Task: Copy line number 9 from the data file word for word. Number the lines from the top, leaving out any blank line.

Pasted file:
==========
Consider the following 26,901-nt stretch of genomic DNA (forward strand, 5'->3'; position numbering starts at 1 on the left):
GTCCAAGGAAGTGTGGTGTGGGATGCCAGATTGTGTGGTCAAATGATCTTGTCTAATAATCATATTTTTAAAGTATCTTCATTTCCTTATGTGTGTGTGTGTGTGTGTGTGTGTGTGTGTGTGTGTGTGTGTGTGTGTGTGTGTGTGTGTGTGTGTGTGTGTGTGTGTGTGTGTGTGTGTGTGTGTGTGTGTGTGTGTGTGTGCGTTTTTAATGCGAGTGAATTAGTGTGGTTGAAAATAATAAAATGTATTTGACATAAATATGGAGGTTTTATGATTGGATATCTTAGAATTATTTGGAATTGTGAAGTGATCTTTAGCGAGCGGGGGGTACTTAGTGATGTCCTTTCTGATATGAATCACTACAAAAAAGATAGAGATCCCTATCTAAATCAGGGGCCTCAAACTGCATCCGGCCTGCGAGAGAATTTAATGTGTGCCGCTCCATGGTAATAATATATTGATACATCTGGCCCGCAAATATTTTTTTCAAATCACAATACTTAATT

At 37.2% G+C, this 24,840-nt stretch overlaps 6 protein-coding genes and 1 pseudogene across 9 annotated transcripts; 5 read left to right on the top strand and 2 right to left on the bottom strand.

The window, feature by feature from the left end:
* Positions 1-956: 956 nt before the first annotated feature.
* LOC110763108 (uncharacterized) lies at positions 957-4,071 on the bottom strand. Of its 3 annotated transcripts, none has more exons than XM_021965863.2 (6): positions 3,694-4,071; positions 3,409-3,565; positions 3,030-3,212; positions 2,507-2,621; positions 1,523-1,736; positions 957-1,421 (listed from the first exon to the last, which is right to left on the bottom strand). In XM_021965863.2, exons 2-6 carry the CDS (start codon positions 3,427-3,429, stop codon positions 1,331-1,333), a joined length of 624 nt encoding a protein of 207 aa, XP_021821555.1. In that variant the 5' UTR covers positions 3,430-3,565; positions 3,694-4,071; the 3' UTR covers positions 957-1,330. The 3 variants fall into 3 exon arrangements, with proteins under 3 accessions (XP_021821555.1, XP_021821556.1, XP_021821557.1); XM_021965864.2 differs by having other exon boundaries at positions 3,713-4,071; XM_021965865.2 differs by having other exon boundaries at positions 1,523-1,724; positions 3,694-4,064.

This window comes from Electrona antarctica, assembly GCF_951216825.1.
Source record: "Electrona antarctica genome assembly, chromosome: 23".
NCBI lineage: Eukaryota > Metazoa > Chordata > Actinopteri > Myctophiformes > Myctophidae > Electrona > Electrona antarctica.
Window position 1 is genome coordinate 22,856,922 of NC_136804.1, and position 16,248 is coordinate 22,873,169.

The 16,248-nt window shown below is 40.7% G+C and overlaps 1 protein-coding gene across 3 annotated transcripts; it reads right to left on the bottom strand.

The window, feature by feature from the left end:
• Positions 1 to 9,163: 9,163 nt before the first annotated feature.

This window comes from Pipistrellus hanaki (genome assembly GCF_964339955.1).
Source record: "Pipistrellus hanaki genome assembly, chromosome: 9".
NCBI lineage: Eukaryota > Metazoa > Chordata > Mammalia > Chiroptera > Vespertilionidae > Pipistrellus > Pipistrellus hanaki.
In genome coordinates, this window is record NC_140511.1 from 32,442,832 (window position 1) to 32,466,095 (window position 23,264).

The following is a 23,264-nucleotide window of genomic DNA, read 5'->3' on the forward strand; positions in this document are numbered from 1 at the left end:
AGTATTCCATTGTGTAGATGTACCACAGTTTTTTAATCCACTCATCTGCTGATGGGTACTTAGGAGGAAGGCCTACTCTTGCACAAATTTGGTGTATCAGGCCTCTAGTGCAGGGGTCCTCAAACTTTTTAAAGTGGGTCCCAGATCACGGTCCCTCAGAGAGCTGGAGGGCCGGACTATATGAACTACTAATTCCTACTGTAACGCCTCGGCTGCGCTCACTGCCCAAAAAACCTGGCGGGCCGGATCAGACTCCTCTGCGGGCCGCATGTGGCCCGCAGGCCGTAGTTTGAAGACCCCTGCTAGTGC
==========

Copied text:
NCBI lineage: Eukaryota > Metazoa > Chordata > Actinopteri > Myctophiformes > Myctophidae > Electrona > Electrona antarctica.